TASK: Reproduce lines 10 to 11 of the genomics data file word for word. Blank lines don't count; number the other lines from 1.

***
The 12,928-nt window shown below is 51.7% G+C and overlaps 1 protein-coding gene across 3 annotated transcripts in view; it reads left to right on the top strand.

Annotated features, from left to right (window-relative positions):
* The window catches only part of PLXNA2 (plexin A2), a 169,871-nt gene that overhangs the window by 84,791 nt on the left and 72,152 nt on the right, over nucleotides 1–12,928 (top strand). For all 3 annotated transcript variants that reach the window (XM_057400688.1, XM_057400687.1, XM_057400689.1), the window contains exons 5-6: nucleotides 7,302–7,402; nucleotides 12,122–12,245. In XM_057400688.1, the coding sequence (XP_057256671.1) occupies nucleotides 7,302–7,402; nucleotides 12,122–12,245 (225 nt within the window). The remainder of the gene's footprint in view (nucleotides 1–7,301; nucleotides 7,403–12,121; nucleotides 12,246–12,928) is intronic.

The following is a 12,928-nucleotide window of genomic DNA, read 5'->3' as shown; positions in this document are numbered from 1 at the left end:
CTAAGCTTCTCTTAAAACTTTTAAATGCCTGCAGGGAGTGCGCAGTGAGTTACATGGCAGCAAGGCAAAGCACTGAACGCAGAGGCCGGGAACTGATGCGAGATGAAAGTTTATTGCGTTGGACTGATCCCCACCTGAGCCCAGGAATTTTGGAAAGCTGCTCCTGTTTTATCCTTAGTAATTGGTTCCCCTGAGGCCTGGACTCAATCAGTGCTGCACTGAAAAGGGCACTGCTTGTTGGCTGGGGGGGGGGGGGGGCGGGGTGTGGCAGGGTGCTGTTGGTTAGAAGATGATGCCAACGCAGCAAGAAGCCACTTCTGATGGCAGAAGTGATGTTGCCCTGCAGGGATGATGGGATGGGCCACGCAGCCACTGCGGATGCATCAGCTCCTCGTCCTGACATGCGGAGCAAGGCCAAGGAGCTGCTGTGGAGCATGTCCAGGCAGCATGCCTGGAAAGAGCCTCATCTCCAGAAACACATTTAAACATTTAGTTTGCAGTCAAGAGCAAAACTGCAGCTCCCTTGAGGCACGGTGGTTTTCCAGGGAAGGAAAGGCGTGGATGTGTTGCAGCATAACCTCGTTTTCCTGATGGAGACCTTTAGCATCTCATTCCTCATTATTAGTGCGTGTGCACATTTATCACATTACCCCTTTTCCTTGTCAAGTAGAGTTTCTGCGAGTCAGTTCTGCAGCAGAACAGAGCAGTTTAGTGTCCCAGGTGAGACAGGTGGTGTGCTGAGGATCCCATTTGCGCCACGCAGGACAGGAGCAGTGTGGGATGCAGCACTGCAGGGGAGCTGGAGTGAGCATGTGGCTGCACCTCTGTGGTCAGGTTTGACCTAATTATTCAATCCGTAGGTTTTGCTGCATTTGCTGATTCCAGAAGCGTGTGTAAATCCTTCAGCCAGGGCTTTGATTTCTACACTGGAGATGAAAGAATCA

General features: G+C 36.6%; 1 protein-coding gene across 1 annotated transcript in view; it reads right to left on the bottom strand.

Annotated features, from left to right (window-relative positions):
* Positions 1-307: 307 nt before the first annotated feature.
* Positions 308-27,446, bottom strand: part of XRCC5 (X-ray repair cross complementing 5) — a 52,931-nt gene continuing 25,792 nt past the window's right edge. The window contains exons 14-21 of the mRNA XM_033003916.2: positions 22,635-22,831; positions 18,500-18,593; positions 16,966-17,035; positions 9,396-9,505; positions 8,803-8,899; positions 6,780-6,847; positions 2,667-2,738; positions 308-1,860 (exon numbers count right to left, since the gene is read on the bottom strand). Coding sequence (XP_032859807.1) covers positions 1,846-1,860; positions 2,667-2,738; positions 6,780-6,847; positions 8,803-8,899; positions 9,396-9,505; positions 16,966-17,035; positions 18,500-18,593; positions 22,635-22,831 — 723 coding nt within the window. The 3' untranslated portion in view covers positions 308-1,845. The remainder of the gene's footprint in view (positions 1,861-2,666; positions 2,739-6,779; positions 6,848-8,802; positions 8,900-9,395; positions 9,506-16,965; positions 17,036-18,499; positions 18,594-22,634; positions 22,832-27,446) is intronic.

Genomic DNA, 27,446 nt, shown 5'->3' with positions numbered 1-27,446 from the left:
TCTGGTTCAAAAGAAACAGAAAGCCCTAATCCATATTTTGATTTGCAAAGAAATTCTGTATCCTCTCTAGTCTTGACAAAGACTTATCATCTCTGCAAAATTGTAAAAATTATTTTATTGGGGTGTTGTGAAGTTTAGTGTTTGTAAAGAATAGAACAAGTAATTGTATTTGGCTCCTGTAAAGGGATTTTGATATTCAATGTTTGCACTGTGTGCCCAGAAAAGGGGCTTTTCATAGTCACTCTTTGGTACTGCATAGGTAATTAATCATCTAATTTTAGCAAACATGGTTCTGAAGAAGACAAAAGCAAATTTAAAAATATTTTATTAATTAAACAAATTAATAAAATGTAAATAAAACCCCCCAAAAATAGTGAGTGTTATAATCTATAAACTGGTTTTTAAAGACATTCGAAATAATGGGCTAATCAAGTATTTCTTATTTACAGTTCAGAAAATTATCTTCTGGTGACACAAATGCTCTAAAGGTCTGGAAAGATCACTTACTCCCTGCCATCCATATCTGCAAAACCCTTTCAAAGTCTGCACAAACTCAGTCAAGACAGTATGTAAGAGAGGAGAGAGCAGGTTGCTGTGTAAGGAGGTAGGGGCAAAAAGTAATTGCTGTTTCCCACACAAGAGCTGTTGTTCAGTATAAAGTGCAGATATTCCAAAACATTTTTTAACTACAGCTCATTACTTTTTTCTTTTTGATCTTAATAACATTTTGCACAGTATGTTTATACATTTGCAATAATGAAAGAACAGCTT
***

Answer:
Genomic DNA, 27,446 nt, shown 5'->3' with positions numbered 1-27,446 from the left:
TCTGGTTCAAAAGAAACAGAAAGCCCTAATCCATATTTTGATTTGCAAAGAAATTCTGTATCCTCTCTAGTCTTGACAAAGACTTATCATCTCTGCAAAATTGTAAAAATTATTTTATTGGGGTGTTGTGAAGTTTAGTGTTTGTAAAGAATAGAACAAGTAATTGTATTTGGCTCCTGTAAAGGGATTTTGATATTCAATGTTTGCACTGTGTGCCCAGAAAAGGGGCTTTTCATAGTCACTCTTTGGTACTGCATAGGTAATTAATCATCTAATTTTAGCAAACATGGTTCTGAAGAAGACAAAAGCAAATTTAAAAATATTTTATTAATTAAACAAATTAATAAAATGTAAATAAAACCCCCCAAAAATAGTGAGTGTTATAATCTATAAACTGGTTTTTAAAGACATTCGAAATAATGGGCTAATCAAGTATTTCTTATTTACAGTTCAGAAAATTATCTTCTGGTGACACAAATGCTCTAAAGGTCTGGAAAGATCACTTACTCCCTGCCATCCATATCTGCAAAACCCTTTCAAAGTCTGCACAAACTCAGTCAAGACAGTATGTAAGAGAGGAGAGAGCAGGTTGCTGTGTAAGGAGGTAGGGGCAAAAAGTAATTGCTGTTTCCCACACAAGAGCTGTTGTTCAGTATAAAGTGCAGATATTCCAAAACATTTTTTAACTACAGCTCATTACTTTTTTCTTTTTGATCTTAATAACATTTTGCACAGTATGTTTATACATTTGCAATAATGAAAGAACAGCTT